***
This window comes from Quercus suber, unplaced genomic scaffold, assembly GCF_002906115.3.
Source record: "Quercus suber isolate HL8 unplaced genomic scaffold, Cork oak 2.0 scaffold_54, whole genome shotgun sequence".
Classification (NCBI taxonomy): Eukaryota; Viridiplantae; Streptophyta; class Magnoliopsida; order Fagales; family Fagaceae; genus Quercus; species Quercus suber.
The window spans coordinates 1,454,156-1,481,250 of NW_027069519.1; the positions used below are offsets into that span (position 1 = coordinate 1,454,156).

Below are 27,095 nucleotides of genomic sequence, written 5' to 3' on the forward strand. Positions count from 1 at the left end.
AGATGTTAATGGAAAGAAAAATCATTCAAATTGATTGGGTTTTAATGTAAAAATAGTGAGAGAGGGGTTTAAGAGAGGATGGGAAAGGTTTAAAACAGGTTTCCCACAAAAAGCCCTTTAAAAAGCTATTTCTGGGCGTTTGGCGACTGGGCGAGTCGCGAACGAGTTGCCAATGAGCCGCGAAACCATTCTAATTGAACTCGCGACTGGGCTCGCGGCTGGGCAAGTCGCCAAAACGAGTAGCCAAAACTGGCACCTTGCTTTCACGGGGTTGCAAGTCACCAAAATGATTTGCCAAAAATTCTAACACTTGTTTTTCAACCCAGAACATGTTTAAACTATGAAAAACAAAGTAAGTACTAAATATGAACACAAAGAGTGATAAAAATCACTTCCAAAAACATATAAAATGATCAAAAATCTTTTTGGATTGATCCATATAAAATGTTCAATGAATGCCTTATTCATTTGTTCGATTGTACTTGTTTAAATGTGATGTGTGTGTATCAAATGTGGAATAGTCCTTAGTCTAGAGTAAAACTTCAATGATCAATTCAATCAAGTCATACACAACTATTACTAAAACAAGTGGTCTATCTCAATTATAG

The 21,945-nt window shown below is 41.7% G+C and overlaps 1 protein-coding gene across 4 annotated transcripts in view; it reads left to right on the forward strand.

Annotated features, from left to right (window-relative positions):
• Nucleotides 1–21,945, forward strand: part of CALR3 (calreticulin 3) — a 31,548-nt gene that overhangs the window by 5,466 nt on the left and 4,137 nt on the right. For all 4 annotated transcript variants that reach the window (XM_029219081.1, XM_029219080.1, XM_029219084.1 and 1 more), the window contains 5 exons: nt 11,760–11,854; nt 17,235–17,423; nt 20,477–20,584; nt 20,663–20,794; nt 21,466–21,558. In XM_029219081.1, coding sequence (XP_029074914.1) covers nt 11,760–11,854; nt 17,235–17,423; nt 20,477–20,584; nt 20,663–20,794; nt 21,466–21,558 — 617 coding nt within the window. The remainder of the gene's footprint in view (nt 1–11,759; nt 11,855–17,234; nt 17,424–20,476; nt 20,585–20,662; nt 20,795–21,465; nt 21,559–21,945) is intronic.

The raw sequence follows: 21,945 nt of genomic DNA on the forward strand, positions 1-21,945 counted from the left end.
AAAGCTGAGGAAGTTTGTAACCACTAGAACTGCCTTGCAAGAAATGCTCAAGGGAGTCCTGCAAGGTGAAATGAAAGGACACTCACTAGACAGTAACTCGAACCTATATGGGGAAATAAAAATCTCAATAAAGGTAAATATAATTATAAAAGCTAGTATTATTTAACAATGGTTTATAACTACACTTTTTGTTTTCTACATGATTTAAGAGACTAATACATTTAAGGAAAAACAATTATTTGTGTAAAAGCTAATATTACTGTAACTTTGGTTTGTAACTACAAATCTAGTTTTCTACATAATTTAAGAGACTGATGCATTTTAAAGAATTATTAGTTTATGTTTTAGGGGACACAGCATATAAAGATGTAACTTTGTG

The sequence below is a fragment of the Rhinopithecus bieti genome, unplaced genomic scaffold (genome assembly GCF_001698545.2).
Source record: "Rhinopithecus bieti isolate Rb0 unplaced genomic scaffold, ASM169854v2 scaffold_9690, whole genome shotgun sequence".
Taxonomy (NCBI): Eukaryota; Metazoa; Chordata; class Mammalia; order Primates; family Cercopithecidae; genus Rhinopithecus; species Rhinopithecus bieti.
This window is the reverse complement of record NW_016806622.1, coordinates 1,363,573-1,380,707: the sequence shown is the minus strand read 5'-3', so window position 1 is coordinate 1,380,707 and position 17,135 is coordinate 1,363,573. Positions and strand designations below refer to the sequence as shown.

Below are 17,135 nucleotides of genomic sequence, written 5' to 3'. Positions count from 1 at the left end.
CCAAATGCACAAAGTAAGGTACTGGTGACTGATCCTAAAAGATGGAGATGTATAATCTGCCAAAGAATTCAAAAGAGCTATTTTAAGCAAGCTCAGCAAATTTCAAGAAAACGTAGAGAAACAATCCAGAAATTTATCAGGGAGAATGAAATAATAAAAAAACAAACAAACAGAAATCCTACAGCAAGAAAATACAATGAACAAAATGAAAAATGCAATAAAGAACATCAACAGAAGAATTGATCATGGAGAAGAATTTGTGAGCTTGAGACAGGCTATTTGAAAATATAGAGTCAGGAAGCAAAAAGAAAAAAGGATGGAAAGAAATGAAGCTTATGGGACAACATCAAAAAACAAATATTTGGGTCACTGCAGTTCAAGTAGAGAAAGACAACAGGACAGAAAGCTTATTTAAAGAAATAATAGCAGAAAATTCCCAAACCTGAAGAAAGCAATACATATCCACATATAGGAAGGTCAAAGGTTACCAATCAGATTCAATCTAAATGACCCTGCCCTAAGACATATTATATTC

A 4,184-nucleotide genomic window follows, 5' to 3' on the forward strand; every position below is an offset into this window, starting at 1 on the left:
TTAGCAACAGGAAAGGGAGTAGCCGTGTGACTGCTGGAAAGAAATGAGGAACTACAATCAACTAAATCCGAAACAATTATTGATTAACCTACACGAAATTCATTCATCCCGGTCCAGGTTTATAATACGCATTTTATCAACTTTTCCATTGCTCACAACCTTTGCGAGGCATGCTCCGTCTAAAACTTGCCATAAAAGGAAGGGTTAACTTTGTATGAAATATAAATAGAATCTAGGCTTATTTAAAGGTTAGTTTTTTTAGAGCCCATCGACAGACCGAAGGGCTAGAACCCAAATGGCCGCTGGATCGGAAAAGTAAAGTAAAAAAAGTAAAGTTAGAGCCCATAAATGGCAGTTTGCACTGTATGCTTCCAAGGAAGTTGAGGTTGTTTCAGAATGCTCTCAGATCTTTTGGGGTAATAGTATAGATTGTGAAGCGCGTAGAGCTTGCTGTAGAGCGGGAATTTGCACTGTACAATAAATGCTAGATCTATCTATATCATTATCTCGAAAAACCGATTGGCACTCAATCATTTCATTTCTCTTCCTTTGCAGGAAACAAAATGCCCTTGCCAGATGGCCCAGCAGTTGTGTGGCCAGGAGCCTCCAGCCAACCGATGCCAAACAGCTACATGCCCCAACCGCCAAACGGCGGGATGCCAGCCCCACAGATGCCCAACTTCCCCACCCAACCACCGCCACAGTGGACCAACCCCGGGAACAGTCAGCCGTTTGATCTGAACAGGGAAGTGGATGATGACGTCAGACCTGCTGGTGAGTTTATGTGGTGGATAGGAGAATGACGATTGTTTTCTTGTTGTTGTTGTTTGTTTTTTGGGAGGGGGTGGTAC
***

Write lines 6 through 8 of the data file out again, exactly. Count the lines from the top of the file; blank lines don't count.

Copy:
AGATGTTAATGGAAAGAAAAATCATTCAAATTGATTGGGTTTTAATGTAAAAATAGTGAGAGAGGGGTTTAAGAGAGGATGGGAAAGGTTTAAAACAGGTTTCCCACAAAAAGCCCTTTAAAAAGCTATTTCTGGGCGTTTGGCGACTGGGCGAGTCGCGAACGAGTTGCCAATGAGCCGCGAAACCATTCTAATTGAACTCGCGACTGGGCTCGCGGCTGGGCAAGTCGCCAAAACGAGTAGCCAAAACTGGCACCTTGCTTTCACGGGGTTGCAAGTCACCAAAATGATTTGCCAAAAATTCTAACACTTGTTTTTCAACCCAGAACATGTTTAAACTATGAAAAACAAAGTAAGTACTAAATATGAACACAAAGAGTGATAAAAATCACTTCCAAAAACATATAAAATGATCAAAAATCTTTTTGGATTGATCCATATAAAATGTTCAATGAATGCCTTATTCATTTGTTCGATTGTACTTGTTTAAATGTGATGTGTGTGTATCAAATGTGGAATAGTCCTTAGTCTAGAGTAAAACTTCAATGATCAATTCAATCAAGTCATACACAACTATTACTAAAACAAGTGGTCTATCTCAATTATAG

The 21,945-nt window shown below is 41.7% G+C and overlaps 1 protein-coding gene across 4 annotated transcripts in view; it reads left to right on the forward strand.

Annotated features, from left to right (window-relative positions):